Forum for Science, Industry and Business

Sponsored by:     3M 
Search our Site:

 

Carnegie Mellon technique accelerates biological image analysis

05.05.2008
Will improve automated high-throughput screening techniques

Researchers in Carnegie Mellon University’s Lane Center for Computational Biology have discovered how to significantly speed up critical steps in an automated method for analyzing cell cultures and other biological specimens.

The new technique, published online in the Journal of Machine Learning Research, promises to enable higher accuracy analysis of the microscopic images produced by today’s high-throughput biological screening methods, such as the ones used in drug discovery, and to help decipher the complex structure of human tissues.

Improved accuracy could reduce the cost and the time necessary for these screening methods, make possible new types of experiments that previously would have required an infeasible amount of resources, and perhaps uncover interesting but subtle anomalies that otherwise would go undetected, the researchers said.

... more about:
»Analysis »Screening »algorithm »propagation

The technique also will be applicable in fields beyond biology because it improves the efficiency of the belief propagation algorithm, a widely used method for drawing conclusions about interconnected networks.

“Current automated screening systems for examining cell cultures look at individual cells and do not fully consider the relationships between neighboring cells,” said Geoffrey Gordon, associate research professor in the School of Computer Science’s Machine Learning Department. “This is in large part because simultaneously examining many cells with existing methods requires impractical amounts of computational time.”

In many cases, computer vision systems have been shown to distinguish patterns that are difficult for humans to detect, he added. However, even automated systems may confuse two similar patterns, and the confusion may be resolvable by considering neighboring cells.

Gordon and his fellow authors, biomedical engineering student Shann-Ching “Sam” Chen and computational biologist Robert F. Murphy, were able to expand their focus from single to multiple cells by increasing the efficiency of the belief propagation algorithm. The algorithm has become a workhorse for researchers because it enables a computer to make inferences about a set of data by drawing on multiple sources of information. In the case of biological specimens, for instance, it can be used to infer which parts of the image are individual cells or to determine whether the distributions of particular proteins within each cell are abnormal.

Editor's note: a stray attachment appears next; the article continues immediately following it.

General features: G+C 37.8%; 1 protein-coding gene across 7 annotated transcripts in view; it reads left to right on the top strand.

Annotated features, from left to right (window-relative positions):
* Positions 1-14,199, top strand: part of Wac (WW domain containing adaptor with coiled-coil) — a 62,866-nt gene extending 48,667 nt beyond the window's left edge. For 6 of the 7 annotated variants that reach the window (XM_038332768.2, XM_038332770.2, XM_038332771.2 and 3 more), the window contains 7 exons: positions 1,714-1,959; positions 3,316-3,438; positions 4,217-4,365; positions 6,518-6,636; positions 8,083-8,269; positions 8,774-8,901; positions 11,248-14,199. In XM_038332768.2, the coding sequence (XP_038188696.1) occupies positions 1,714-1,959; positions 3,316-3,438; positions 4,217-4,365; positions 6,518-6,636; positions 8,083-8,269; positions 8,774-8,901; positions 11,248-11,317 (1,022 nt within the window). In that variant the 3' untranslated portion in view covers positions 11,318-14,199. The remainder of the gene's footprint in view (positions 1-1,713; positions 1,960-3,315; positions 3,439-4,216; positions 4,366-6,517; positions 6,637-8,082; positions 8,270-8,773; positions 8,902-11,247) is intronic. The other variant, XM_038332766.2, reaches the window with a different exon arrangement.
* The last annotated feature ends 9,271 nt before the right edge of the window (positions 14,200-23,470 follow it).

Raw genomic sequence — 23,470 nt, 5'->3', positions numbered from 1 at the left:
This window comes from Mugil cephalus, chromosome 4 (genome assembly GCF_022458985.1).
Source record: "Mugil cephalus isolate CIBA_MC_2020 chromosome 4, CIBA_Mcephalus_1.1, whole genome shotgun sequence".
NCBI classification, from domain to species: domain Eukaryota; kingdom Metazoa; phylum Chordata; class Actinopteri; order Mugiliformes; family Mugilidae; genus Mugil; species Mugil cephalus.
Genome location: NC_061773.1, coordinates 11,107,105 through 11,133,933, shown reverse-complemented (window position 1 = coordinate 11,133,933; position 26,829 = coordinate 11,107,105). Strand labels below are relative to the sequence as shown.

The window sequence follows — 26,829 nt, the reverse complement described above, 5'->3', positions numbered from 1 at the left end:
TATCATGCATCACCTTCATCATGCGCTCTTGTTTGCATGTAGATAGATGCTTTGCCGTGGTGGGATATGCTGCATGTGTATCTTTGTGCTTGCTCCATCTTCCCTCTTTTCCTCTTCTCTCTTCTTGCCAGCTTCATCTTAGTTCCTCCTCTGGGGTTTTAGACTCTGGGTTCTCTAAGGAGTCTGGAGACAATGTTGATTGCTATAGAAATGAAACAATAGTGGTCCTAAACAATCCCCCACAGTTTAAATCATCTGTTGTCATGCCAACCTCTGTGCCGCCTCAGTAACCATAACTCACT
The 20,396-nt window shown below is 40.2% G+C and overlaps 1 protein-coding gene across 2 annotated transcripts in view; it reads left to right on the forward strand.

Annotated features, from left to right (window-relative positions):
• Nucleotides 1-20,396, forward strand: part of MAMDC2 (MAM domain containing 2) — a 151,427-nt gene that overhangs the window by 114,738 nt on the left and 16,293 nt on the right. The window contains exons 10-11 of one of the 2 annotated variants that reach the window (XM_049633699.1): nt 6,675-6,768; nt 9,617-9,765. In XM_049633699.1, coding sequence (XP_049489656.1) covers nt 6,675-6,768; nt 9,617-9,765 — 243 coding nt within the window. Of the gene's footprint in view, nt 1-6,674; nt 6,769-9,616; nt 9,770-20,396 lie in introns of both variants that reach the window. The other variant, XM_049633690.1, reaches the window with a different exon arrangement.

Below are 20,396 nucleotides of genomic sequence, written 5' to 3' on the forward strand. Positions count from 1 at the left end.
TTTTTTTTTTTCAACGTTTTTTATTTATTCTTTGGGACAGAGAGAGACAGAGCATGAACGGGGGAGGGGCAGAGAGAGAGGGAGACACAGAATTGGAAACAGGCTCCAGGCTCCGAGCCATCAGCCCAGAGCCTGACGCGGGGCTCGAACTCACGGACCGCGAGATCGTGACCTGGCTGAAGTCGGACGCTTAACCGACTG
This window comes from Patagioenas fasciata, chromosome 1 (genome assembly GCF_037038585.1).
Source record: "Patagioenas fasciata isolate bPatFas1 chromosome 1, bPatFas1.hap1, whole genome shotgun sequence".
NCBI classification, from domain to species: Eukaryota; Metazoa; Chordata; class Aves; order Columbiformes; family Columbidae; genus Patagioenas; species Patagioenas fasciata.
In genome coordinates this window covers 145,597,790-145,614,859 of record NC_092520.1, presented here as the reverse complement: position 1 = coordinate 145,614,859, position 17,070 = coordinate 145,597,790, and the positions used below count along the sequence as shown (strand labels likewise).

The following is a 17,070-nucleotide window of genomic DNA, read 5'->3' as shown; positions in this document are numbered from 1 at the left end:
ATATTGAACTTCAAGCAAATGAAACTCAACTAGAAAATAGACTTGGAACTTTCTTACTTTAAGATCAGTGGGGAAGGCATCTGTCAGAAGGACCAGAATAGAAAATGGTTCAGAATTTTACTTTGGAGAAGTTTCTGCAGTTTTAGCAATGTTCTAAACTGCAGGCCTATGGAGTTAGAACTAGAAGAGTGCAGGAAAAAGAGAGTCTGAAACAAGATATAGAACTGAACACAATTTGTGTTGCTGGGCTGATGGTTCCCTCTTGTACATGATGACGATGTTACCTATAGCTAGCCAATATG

But as the number of variables increase, the belief propagation algorithm can grow unwieldy and require an impractical amount of computing time to solve these problems.

The belief propagation algorithm assumes that neighbors — whether they are cells, or bits of text — have effects on each other. So the algorithm represents each piece of evidence used to make inferences as a node in an interconnected network, and exchanges messages between nodes. The Carnegie Mellon researchers found shortcuts for generating these messages, which significantly improved the speed of the entire network.

Murphy, director of the Lane Center for Computational Biology, said this technique could improve the performance of belief propagation algorithms in many applications, including text analysis, Web analysis and medical diagnosis. For this paper, the researchers applied their techniques to analysis of protein patterns within HeLa cells. They found the technique speeded analysis by several orders of magnitude.

In high-throughput screening processes used for drug discovery and other research, tens of thousands of wells — each containing tens or hundreds of cells — need to be analyzed each day, Murphy said. Automated analysis of the cellular relationships within so many wells would be impossible without the sort of speedups achieved in the new study, he added.

Byron Spice | EurekAlert!
Further information:
http://jmlr.csail.mit.edu
http://lane.compbio.cmu.edu
http://www.cmu.edu

Further reports about: Analysis Screening algorithm propagation